Future Shock: The Story of 2000 AD

As an avid reader of 2000 AD growing up, I was particularly interested in watching this documentary, which details the history of one of Britain’s greatest comic institutions. It begins with the comic’s progenitor, Action which was banned by censors for being too ‘close to the bone’ with its blend of violence and political satire. Pat Mills who started Action decided to begin another comic, in this case 2000 AD based on a similar premise but with an added science fiction theme which would distance it from the present day world, whilst allowing for a blend of ultra violence and satire to pass the eye of the censor. Although I was oblivious as a kid to the political nuances of the comic I was drawn to its incredible artwork and its fairly grown up and at times incredibly dark, sometimes terrifying subject matter (Judge Dredd’s battles with his arch nemesis Judge Death and Judge Anderson’s conflict with Satan come to mind). The documentary does a good job of highlighting this controversial and dangerous quality of the comic, drawing parallels between it and the era of punk in which it was born. Moreover, 2000 AD wasn’t a typical superhero comic. As an example, Dredd was as much a satirical caricature of the fascist lawman as he was a noble dispenser of justice.

2000 AD's awesome cover art.
2000 AD’s awesome cover art.

As a talking heads documentary I was worried the film might become boring but fortunately the interviewees were very interesting characters, particularly Mills, John Wagner and David Bishop. Mills never lost an opportunity to express his anti-authoritarian credentials while Wagner had a very dry sense of humour but also seemed more grounded in comparison. Bishop provided some very witty responses about his tenure as editor during the 90s. There were also contributions from Scott Ians of Anthrax, Neil Gaiman (who wrote for the comic in its early days) and Geoff Barrows of Portishead. The section on violence in the comic is the funniest  inviting the most amusing, honest responses, with which I could very much identify. There are also some very cool and effective sequences with visuals from the comic accompanied by pounding punk metal, that effectively conveyed its controversial dimension and which made it more appealing to me than other titles back in the day.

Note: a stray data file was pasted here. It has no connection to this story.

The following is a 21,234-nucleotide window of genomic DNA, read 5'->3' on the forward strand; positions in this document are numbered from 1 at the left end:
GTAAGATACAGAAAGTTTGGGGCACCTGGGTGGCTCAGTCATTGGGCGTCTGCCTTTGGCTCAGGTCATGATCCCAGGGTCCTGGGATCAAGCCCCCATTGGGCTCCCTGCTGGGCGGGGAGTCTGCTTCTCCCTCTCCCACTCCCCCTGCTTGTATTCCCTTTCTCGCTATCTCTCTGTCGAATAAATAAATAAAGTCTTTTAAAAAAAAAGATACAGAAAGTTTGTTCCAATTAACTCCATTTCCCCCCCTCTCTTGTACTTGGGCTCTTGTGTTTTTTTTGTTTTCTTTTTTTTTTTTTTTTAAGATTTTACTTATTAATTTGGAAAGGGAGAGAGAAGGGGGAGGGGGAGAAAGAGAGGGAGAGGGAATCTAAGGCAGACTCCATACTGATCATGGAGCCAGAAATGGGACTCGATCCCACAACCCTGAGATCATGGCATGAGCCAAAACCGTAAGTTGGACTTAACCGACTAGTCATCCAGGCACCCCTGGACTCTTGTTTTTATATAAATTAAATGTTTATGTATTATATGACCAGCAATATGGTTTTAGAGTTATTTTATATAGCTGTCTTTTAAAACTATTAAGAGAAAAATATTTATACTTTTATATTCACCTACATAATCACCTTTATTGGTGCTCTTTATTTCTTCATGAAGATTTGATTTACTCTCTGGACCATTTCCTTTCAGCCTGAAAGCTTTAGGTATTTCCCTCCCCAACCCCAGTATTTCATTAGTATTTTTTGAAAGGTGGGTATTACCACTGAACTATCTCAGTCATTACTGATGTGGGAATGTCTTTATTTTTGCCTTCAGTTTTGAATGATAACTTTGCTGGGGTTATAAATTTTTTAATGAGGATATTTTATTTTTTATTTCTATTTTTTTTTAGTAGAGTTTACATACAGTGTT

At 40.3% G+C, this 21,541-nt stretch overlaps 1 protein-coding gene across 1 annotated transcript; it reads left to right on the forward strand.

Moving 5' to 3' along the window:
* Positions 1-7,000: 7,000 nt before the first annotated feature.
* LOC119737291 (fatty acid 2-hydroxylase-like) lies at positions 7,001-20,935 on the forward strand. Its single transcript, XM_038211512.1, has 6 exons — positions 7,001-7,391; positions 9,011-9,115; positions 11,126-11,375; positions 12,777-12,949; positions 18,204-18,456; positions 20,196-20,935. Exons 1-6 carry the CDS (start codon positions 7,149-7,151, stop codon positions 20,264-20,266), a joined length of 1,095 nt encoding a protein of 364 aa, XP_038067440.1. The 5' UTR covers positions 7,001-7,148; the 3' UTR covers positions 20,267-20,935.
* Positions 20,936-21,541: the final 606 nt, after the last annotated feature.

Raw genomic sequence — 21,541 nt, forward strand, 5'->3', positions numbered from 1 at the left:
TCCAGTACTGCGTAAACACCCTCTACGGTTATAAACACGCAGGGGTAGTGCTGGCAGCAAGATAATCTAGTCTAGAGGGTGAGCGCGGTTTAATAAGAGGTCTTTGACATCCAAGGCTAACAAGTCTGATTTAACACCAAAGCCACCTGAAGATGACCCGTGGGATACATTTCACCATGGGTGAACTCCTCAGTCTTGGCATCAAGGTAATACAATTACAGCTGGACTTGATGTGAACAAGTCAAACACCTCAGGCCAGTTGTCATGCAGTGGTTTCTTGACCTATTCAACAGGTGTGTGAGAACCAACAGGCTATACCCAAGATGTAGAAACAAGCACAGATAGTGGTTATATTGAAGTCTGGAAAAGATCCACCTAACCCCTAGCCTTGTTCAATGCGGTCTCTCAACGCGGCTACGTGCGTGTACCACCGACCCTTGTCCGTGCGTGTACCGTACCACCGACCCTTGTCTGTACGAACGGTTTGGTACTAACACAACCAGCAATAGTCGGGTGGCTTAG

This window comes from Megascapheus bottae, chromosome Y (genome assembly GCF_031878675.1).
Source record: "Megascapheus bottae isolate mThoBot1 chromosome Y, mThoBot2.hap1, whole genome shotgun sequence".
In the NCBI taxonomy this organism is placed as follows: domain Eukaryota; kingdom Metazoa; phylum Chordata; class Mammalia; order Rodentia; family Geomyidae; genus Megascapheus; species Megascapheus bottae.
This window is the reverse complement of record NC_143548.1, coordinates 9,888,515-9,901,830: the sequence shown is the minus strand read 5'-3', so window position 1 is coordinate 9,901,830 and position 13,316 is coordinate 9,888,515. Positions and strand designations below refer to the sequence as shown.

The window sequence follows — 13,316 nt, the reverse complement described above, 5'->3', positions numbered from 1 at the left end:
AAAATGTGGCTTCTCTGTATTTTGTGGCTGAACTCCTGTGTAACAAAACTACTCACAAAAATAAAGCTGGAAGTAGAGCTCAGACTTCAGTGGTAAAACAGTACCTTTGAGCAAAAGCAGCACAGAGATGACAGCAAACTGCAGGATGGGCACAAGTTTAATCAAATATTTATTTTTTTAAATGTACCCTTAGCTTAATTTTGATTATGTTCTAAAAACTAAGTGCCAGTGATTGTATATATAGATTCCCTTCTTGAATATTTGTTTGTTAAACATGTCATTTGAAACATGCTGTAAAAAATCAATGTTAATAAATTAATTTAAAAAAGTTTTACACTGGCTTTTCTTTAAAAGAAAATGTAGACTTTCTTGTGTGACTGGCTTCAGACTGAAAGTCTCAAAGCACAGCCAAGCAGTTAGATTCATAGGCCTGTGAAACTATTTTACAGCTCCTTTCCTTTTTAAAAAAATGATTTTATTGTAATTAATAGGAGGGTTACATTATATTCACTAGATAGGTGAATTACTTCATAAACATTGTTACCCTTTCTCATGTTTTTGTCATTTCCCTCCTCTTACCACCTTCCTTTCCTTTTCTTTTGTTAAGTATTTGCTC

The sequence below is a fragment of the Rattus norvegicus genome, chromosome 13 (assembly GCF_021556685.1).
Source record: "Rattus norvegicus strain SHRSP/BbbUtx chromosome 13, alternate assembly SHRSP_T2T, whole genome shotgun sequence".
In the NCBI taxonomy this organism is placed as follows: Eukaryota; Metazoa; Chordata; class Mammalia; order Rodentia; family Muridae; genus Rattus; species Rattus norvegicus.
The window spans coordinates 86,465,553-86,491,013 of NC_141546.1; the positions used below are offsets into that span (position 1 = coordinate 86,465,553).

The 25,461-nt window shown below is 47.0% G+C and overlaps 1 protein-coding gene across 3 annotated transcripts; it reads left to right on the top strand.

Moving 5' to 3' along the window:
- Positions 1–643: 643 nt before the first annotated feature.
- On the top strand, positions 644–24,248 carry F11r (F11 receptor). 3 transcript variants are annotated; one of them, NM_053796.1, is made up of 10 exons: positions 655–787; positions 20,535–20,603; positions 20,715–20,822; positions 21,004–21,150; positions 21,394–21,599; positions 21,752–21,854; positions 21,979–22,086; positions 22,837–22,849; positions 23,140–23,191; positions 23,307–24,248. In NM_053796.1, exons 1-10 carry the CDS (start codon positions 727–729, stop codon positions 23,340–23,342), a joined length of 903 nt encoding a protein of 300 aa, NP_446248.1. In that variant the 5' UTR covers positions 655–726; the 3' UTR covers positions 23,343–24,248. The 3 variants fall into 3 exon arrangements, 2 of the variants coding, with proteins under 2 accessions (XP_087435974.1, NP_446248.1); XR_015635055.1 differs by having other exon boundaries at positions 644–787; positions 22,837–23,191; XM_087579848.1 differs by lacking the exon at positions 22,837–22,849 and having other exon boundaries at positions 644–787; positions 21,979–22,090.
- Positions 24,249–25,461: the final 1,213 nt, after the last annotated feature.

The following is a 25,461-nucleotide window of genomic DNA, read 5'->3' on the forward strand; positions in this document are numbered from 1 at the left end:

More awesome artwork
More awesome artwork

The film also explored the business end of things which I found less interesting. However, it was quite revealing about the internal disputes over copyright, retaining artists who would see 2000 AD as a stepping stone to American comics and the general creative direction of the comic when it seemed to lose its way in the 90s with the infamous ‘sex issue’. The bit on Halo Jones became a bit overly sentimental although it did a good job of highlighting the deleterious effects of the contracts being offered writers, given that the strip’s author abandoned writing what could have been the comic’s greatest strip.

More awesome artwork, this particular scene is from Judge Anderson vs Satan.
More awesome artwork, this particular scene is from Judge Anderson vs Satan.

The film covered the legacy of the comic and its influence on popular culture. On this note there was also an interesting bit about a copyright dispute between 2000 AD and Richard Stanley, the director of Hardware concerning the film’s M.A.R.K.13 robot design. Significantly, Hardware is widely considered to be the first unofficial 2000 AD film in being based upon the strip Shok!, which details Mike, a Strato-Bat Pilot who buys a Shok trooper robot head for his artist girlfriend that then goes on the rampage in her apartment. In summation Futureshock was highly informative and well put together and it ought to be a boon to the comic as it turned me on to getting a new issue of 2000 AD and reignited my interest in buying Classic 2000 AD issues I lost years ago.

Shok!

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